Prisons are Notorious

Prisons are notorious for being filled with violence, defiance, and hostility. For this reason, it is logical to wonder if there is an external factor influencing the prisoners’ behavior and leading them to exhibit so much misconduct. Jolene van der Kaap-Deeder and Elien Audenaert study the possible answers to this question in their article titled, “The internalization of and defiance against rules within prison: The role of correctional officers’ autonomy-supportive and controlling communication style as perceived by prisoners” (2019).

Factors in the prisoners’ environment could play a role in their defiance to prison rules. Van der Kaap-Deeder and Audenaert examine whether the manner in which the prisoners found the prison guards to relay the rules of the prison to them was “autonomy-supportive” or “controlling” (2019). In other words, the prison guards could communicate the rules to the prisoners by explaining why they are important and relevant, which would be characteristic of the autonomy-supportive communication style, or threatening and punishing tactics could be used, which would be considered a controlling style of communication. Furthermore, the study examined the relationship between the communication styles and prisoners’ misbehavior.

Van der Kaap-Deeder and Audenaert hypothesized that there would be a positive relationship between autonomy-supportive communication and adaptive behavior such as cooperating with prison authority. Contrastingly, perceived controlling communication was expected to be positively related to maladaptive behavior such as aggressiveness (2019). In addition, they further predict that autonomy-supportive communication will correlate to a higher degree of internalization of rules in prisoners. On the other hand, perceived controlling communication style is predicted to be correlated to defiance (2019).That is, prisoners are expected to be motivated to follow the rules due to their own acknowledgement that the rule is necessary if the rules are communicated to them in an autonomy-supportive manner.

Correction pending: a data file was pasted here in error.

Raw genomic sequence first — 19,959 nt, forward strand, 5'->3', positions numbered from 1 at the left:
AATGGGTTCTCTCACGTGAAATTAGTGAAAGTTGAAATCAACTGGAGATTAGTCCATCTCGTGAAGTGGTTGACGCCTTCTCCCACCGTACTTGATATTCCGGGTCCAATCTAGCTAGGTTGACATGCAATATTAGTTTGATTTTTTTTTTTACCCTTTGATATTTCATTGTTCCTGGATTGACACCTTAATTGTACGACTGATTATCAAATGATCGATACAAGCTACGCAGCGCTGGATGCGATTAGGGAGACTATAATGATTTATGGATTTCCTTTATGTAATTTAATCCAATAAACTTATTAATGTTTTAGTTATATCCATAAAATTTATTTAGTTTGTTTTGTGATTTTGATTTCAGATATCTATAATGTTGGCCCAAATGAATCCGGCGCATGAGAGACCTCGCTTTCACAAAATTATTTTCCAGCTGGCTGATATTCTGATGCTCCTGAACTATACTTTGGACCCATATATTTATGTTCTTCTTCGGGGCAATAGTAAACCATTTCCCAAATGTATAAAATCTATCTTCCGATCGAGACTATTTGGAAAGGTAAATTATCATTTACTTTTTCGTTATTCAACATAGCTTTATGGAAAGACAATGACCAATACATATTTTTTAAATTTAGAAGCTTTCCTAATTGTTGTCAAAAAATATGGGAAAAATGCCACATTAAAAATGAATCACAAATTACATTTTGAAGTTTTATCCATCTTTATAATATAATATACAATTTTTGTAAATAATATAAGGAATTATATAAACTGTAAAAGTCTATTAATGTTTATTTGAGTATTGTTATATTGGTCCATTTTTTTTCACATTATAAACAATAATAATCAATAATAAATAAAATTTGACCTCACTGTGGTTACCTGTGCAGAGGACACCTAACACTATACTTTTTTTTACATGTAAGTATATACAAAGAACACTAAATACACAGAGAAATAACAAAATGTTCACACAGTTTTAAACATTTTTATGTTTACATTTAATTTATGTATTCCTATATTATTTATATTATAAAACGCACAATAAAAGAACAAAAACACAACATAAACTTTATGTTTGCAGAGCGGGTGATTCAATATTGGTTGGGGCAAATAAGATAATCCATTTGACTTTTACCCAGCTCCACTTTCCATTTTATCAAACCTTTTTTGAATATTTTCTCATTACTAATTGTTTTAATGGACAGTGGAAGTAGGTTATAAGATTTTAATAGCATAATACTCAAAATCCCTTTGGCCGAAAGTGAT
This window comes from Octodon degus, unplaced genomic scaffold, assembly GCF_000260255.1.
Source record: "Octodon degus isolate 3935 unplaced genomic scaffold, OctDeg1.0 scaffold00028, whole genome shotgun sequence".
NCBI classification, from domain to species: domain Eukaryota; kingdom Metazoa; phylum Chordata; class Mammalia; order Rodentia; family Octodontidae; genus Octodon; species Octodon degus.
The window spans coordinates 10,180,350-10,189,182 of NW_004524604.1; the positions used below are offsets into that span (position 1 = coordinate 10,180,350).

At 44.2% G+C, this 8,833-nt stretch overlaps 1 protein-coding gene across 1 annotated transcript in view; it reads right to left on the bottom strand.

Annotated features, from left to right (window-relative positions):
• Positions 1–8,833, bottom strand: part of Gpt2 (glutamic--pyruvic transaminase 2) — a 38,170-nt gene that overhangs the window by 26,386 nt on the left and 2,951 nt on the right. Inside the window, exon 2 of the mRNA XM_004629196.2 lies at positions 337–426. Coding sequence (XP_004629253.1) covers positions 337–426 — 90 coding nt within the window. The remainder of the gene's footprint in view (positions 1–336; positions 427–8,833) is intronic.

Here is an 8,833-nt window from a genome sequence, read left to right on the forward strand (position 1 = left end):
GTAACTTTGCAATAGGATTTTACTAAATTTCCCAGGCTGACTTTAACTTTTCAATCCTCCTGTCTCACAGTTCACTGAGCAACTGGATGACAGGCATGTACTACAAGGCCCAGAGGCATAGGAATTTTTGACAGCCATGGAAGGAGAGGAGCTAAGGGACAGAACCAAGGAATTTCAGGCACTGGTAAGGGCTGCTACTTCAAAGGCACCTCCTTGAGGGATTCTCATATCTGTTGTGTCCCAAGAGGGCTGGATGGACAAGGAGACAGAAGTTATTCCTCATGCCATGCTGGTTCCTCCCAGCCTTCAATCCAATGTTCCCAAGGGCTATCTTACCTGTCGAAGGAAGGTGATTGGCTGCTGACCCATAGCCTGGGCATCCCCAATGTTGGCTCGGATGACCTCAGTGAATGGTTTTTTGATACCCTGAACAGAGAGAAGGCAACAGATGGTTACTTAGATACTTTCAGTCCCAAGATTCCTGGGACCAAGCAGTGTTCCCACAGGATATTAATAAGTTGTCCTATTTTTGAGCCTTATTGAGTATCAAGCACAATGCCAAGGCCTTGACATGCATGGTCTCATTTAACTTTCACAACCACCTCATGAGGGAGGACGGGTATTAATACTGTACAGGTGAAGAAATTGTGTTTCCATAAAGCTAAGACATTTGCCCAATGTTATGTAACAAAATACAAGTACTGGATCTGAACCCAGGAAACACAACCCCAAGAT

The data for the study was acquired through questionnaires administered to voluntary participants. According to Van der Kaap-Deeder and Audenaert, most of the participants in the study, “consisted of males (88.5%)…most were convicted (65.0%), with an average sentence length of almost 7 years, while 26.1% was accused…Almost half of the participants (42.0%) had been previously incarcerated (2019). These statistics show that most of the participants had been in prison for several years, so they would be experienced enough to identify the communication style used by the prison officers. As for the results of the study, they found that, “perceived autonomy-supportive communication related positively to quality of life and cooperation and negatively to irritation, whereas perceived controlling communication related positively to aggression and irritation and negatively to cooperation.” Therefore, they were correct in their prediction that there is a positive relationship between autonomy-supportive communication and adaptive behavior.

Overall, it is fair to say that the environment in which the prisoners live in plays a major role in their behavior. The way that the prisoners are treated and communicated with can determine whether or not they follow and internalize the rules of the prison. Van der Kaap-Deeder and Audenaert’s study suggests that there is a positive correlation between autonomy-supportive communication style and adaptive behavior. These findings highlight the fact that prison officers have a big impact on the prison’s atmosphere, so they should keep in mind that communication is key.